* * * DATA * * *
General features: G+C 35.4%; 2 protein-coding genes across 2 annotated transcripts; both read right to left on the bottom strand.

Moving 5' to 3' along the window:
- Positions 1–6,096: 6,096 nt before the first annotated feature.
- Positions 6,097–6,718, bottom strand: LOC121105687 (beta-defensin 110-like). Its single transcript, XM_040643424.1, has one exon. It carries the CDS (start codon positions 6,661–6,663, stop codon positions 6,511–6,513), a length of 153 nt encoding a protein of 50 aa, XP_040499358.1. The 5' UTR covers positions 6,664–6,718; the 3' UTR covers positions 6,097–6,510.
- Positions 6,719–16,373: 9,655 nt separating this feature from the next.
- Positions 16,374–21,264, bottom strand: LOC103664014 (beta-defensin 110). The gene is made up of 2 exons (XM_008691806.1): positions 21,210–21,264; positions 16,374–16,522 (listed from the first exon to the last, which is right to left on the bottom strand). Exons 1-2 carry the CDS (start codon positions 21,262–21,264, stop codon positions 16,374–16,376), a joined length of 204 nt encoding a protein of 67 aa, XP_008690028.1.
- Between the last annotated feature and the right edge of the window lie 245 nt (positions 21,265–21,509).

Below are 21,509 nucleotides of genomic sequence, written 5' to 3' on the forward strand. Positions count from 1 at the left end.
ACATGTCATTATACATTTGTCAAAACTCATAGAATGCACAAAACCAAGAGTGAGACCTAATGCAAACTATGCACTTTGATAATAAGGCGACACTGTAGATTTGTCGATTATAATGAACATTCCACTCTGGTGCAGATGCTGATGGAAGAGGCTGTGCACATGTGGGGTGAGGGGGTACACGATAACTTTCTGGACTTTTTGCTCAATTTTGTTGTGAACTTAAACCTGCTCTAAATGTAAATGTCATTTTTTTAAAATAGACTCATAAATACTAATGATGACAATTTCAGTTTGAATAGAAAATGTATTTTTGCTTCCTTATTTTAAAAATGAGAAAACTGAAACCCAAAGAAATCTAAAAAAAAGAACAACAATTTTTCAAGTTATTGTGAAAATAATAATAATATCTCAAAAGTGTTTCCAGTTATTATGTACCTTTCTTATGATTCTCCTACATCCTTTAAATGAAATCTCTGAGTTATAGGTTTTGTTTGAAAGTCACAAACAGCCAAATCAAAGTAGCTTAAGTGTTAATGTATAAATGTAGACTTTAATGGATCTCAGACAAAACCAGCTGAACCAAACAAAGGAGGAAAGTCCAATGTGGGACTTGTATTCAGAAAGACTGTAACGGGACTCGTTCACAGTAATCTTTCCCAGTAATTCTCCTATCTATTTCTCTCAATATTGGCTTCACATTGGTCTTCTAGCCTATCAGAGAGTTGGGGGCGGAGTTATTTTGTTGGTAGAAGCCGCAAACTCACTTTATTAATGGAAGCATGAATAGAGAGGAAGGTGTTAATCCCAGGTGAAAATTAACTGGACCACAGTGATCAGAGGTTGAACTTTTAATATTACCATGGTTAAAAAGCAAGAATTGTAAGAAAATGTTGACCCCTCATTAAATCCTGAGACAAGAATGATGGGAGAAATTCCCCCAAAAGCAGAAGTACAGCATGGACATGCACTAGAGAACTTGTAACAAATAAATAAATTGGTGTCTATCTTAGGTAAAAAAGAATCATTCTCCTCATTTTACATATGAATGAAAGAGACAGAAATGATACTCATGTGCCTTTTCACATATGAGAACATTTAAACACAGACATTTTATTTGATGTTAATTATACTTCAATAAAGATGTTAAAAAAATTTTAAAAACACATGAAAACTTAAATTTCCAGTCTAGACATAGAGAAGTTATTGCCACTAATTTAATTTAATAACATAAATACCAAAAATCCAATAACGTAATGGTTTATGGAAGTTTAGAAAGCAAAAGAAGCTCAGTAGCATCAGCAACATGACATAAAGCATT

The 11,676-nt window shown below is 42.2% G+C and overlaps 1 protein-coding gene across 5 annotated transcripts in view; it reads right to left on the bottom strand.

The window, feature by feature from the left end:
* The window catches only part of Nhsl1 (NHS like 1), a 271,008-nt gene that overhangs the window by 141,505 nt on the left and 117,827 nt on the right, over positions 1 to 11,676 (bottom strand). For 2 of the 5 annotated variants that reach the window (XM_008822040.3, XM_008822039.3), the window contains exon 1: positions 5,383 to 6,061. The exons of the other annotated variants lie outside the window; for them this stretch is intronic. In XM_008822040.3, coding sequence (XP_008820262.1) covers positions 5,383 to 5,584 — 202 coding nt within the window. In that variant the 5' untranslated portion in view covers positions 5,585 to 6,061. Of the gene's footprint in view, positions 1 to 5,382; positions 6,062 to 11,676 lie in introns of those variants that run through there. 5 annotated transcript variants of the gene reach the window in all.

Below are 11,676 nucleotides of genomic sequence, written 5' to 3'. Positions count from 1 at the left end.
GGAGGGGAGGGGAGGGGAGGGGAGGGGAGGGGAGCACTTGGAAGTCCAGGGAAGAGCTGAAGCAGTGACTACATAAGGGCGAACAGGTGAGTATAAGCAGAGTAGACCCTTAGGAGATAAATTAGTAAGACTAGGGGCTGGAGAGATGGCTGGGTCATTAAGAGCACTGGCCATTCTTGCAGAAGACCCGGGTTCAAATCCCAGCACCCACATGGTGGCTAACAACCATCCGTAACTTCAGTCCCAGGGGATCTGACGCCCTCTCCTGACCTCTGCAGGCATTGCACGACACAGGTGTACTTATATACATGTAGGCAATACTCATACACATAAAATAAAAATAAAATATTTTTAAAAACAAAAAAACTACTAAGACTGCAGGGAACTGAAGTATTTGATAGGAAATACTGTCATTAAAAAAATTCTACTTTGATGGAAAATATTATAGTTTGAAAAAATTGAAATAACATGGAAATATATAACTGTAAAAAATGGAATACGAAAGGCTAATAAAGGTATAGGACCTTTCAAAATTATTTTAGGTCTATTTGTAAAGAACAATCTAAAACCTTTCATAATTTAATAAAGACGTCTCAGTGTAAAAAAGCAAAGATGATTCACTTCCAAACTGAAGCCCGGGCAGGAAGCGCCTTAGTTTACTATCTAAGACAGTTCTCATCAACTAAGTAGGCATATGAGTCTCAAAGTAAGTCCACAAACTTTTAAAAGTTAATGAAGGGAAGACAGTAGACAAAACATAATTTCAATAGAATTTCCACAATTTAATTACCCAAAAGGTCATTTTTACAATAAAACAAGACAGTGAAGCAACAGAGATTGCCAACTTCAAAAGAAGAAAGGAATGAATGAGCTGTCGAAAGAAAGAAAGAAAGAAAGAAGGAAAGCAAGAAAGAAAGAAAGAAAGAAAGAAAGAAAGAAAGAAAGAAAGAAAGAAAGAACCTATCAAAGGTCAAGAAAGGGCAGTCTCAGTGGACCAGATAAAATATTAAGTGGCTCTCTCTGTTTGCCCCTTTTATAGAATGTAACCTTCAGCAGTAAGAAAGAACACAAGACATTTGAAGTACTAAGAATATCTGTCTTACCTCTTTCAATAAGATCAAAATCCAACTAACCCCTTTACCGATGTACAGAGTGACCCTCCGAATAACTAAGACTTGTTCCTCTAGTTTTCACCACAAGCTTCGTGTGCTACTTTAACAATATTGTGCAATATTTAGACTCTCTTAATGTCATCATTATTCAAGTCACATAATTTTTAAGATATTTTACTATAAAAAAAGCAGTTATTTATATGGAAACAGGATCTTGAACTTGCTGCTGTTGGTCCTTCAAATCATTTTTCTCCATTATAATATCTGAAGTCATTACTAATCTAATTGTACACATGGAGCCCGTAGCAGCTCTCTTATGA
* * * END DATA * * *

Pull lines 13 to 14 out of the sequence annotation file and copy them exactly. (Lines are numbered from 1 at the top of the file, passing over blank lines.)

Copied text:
Below are 11,676 nucleotides of genomic sequence, written 5' to 3'. Positions count from 1 at the left end.
GGAGGGGAGGGGAGGGGAGGGGAGGGGAGGGGAGCACTTGGAAGTCCAGGGAAGAGCTGAAGCAGTGACTACATAAGGGCGAACAGGTGAGTATAAGCAGAGTAGACCCTTAGGAGATAAATTAGTAAGACTAGGGGCTGGAGAGATGGCTGGGTCATTAAGAGCACTGGCCATTCTTGCAGAAGACCCGGGTTCAAATCCCAGCACCCACATGGTGGCTAACAACCATCCGTAACTTCAGTCCCAGGGGATCTGACGCCCTCTCCTGACCTCTGCAGGCATTGCACGACACAGGTGTACTTATATACATGTAGGCAATACTCATACACATAAAATAAAAATAAAATATTTTTAAAAACAAAAAAACTACTAAGACTGCAGGGAACTGAAGTATTTGATAGGAAATACTGTCATTAAAAAAATTCTACTTTGATGGAAAATATTATAGTTTGAAAAAATTGAAATAACATGGAAATATATAACTGTAAAAAATGGAATACGAAAGGCTAATAAAGGTATAGGACCTTTCAAAATTATTTTAGGTCTATTTGTAAAGAACAATCTAAAACCTTTCATAATTTAATAAAGACGTCTCAGTGTAAAAAAGCAAAGATGATTCACTTCCAAACTGAAGCCCGGGCAGGAAGCGCCTTAGTTTACTATCTAAGACAGTTCTCATCAACTAAGTAGGCATATGAGTCTCAAAGTAAGTCCACAAACTTTTAAAAGTTAATGAAGGGAAGACAGTAGACAAAACATAATTTCAATAGAATTTCCACAATTTAATTACCCAAAAGGTCATTTTTACAATAAAACAAGACAGTGAAGCAACAGAGATTGCCAACTTCAAAAGAAGAAAGGAATGAATGAGCTGTCGAAAGAAAGAAAGAAAGAAAGAAGGAAAGCAAGAAAGAAAGAAAGAAAGAAAGAAAGAAAGAAAGAAAGAAAGAAAGAAAGAACCTATCAAAGGTCAAGAAAGGGCAGTCTCAGTGGACCAGATAAAATATTAAGTGGCTCTCTCTGTTTGCCCCTTTTATAGAATGTAACCTTCAGCAGTAAGAAAGAACACAAGACATTTGAAGTACTAAGAATATCTGTCTTACCTCTTTCAATAAGATCAAAATCCAACTAACCCCTTTACCGATGTACAGAGTGACCCTCCGAATAACTAAGACTTGTTCCTCTAGTTTTCACCACAAGCTTCGTGTGCTACTTTAACAATATTGTGCAATATTTAGACTCTCTTAATGTCATCATTATTCAAGTCACATAATTTTTAAGATATTTTACTATAAAAAAAGCAGTTATTTATATGGAAACAGGATCTTGAACTTGCTGCTGTTGGTCCTTCAAATCATTTTTCTCCATTATAATATCTGAAGTCATTACTAATCTAATTGTACACATGGAGCCCGTAGCAGCTCTCTTATGA